(ix) insurance premiums, which will be subject to restriction by the Secretary of State for Trade and Industry;

(x) taxi fares, where subject to control by the Home Secretary;

(xi) prices determined by a statutory body which, as a result of an order made under section 8 of the Counter-Inflation Act 1973, is required to apply the Code to the determination of those prices;

(xii) subscriptions and certain prices charged by non-profit-making organisations as in paragraphs 98 to 100.

Application to Food, Farming and Forestry Products

7. The prices of manufactured food and drink, like those of manufactured products generally, are within the scope of the control as are those of semi-processed foodstuffs such as butter, cheese, sugar and quick-frozen vegetables.

8. The prices paid to United Kingdom producers or producers' organisations or to overseas suppliers for fresh foods and similar products, which are subject to fluctuations on world and United Kingdom markets because of seasonal factors or changes in the relationship between supply and demand, are not controlled. This applies in particular to meat, including bacon and poultry, fish, eggs, fruit and vegetables. However, enterprises which resell these products, whether home-produced or imported, at any subsequent stage will be subject to control.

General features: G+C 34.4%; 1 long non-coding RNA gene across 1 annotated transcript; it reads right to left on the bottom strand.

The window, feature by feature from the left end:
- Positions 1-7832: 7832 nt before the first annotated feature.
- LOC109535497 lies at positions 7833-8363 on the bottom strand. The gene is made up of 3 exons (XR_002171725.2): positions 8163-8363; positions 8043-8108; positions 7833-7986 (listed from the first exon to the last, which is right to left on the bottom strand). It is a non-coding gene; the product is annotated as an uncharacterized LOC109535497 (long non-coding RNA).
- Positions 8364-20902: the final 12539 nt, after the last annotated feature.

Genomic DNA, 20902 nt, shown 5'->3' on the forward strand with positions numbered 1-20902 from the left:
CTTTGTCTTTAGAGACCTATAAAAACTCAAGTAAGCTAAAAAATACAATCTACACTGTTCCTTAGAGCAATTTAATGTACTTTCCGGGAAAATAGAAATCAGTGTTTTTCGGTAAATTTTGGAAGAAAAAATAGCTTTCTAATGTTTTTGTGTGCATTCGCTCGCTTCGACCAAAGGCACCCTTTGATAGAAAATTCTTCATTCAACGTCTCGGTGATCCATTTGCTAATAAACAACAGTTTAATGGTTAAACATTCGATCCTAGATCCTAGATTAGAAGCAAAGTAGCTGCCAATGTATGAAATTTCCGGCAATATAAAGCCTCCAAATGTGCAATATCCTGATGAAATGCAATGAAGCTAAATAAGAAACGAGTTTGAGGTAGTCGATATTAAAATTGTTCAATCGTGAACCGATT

9. The retail price of milk for liquid consumption and the margins of milk distributors will continue to be subject to the existing controls by the Minister of Agriculture, Fisheries and Food and the Secretary of State for Scotland. So long as these controls apply, the price of milk for liquid consumption will not be subject to the Code. The price of milk for manufacture is not exempt under paragraph 8 and will be subject to the Code.

10. What is said in paragraph 8 in relation to prices paid for fresh foods applies also to prices of other primary products of animal or vegetable origin which are subject to similar fluctuations.